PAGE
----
In his book Vigilance, Kelly talks about the fact that there is no reason that civilians should have this kind of weaponry, and terrorists like the Orlando nightclub shooter, Omar Mateen, must be prevented from obtaining them.

“Mateen had no trouble arming himself with a weapon of war,” Kelly said in his book, according to the Observer. “There is no logical reason for civilians to have that much firepower. I am all for an assault weapons ban,” Kelly wrote. “Given the world we live in, we have to expect more of these lone-wolf or wolf pack attacks. But an assault weapons ban will help reduce the body count.”

Kelly has also called for a mandatory background checks on gun purchases, and he says that those on the no-fly list should not be able to purchase weapons.

In addition, Kelly has pushed back against the idea that it’s a good thing for more people to have guns in order to prevent terrorist attacks.

“I’m uncomfortable with that position,” Kelly told Yahoo News. “It takes a lot of training to have a facility with a gun. I don’t think it’s going to be a major help in stopping terrorist events.”


4. He is in Favor of Stop-and-Frisk

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Ray Kelly speaks to the media on December 1, 2013 in the Bronx borough of New York City. (Getty)

Raymond Kelly has repeatedly defended New York City’s stop-and-frisk policy.

In recent years, he has criticized Mayor Bill de Blasio’s decision to de-emphasize this policy.

“Murders are up,” Kelly told The New York Times. “And if you have a propensity to carry a gun and there’s a policy to de-emphasize stop and question and frisk, it’s only common sense you’ll see more people carrying guns and more crime.”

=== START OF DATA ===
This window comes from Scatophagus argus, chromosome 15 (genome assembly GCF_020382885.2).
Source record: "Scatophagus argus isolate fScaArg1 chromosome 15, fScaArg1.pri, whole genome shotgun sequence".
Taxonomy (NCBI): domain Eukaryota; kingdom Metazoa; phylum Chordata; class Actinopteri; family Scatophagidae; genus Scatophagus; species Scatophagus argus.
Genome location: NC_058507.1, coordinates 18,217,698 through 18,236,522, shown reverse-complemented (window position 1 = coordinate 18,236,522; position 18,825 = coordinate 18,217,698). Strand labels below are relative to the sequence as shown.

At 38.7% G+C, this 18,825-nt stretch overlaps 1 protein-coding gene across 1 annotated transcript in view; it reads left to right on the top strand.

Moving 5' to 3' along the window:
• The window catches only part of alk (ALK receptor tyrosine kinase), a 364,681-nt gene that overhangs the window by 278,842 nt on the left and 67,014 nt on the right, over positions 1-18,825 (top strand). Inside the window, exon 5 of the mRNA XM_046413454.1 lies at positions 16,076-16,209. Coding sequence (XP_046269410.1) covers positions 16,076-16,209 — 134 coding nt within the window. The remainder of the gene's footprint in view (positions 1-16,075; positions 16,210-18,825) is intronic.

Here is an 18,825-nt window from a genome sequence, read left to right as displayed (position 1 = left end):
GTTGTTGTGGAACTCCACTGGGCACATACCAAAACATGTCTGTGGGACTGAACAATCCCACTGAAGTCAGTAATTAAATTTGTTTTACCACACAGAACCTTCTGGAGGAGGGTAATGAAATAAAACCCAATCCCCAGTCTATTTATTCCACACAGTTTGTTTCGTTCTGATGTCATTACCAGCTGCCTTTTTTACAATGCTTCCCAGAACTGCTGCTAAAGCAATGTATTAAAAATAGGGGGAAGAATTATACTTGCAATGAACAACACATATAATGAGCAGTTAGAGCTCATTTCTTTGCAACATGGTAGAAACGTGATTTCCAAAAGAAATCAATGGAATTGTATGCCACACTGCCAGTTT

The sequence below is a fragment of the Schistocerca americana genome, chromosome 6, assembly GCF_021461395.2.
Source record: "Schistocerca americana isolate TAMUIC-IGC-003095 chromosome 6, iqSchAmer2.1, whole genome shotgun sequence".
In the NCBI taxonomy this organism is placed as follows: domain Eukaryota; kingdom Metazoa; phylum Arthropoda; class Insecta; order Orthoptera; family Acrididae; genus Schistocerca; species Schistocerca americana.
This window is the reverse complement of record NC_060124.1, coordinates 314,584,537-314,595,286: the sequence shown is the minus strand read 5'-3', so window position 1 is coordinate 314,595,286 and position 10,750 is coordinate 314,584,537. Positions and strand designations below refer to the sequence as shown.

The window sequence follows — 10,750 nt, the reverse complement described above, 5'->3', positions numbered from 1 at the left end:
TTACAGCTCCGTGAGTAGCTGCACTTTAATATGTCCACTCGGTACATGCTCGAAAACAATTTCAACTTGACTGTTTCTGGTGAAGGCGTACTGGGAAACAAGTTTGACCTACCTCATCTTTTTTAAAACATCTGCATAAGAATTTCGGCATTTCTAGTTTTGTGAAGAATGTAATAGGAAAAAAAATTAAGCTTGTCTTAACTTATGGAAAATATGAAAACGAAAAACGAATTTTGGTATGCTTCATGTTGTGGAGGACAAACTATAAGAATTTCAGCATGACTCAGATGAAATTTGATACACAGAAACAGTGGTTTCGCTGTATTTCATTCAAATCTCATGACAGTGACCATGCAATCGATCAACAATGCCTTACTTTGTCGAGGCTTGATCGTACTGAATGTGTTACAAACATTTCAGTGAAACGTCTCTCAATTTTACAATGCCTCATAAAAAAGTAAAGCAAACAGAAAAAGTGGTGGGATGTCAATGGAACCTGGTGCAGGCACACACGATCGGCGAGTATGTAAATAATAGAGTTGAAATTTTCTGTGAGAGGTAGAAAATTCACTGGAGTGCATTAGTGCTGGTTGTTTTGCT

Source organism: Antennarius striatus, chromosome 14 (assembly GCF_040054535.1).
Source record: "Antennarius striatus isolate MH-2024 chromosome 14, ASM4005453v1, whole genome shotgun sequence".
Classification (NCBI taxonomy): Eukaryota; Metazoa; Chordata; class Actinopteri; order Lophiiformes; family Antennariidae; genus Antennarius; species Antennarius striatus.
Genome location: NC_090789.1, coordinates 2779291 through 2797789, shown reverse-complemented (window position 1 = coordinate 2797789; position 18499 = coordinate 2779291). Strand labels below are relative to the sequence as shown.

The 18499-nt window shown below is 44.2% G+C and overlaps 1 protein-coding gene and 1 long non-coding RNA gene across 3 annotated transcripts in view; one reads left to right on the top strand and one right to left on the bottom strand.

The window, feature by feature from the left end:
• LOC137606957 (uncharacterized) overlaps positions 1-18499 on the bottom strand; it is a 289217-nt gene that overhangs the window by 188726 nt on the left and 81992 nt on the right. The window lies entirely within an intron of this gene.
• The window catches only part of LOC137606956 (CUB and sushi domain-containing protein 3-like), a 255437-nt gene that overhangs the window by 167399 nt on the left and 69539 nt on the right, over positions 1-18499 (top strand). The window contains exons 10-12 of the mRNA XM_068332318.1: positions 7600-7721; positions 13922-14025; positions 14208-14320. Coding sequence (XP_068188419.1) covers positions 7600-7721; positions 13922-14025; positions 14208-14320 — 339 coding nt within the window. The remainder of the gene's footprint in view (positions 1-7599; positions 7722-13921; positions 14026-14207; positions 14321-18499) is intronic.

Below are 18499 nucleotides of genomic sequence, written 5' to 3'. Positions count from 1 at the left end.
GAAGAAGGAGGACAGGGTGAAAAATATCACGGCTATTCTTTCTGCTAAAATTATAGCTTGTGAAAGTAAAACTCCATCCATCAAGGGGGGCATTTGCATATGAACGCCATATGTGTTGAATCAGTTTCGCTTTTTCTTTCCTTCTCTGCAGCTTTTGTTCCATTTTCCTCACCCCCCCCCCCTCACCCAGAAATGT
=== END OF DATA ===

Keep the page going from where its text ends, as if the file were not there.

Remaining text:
Kelly also said in 2016 that the stop-and-frisk policy is an important part of police work and that the city doesn’t feel safer without it.

“A very legitimate function of policing is to stop, question and frisk,” Kelly said, according to the New York Daily News. “If a police officer sees suspicious behavior he/she should intervene.”

Responding to criticism that stop-and-frisk disproportionally affects minorities, Kelly said that minorities will suffer more without the policy in place, noting in an interview that 97 percent of shooting victims are black or Hispanic, according to the USA Today.

In one interview, Kelly said that African Americans if anything are understopped by police.

“About 70% to 75% of the people described as committing violent crimes — assault, robbery, shootings, grand larceny — are described as being African-American,” he said. “The percentage of people who are stopped is 53% African-American. So really, African-Americans are being understopped in relation to the percentage of people being described as being the perpetrators of violent crime.”


5. He Says That Murder is Up in Some Cities Because, Following Ferguson, Police Are Not Willing to Engage

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Raymond Kelly speaks with the media on October 11, 2010 in New York City. (Getty)

On the issue of police shootings, Ray Kelly has decried the fact that, following a number of high profile cases like Ferguson, some police are not as willing to engage.

In an interview with The New York Times, he referred to this as the Ferguson effect.

“These police officers have been given signals directly and indirectly to stand down and not be as proactive as in the past,” he said. “If they choose to disengage, there’s no penalty. That’s the primary reason for the increase in murder. Police are reacting to what has been happening in Ferguson: They are less willing to engage, and that translates into more violence and more death.”

In his book, Kelly writes that “it is simply not true, statistically speaking, that American police are on a murderous rampage.”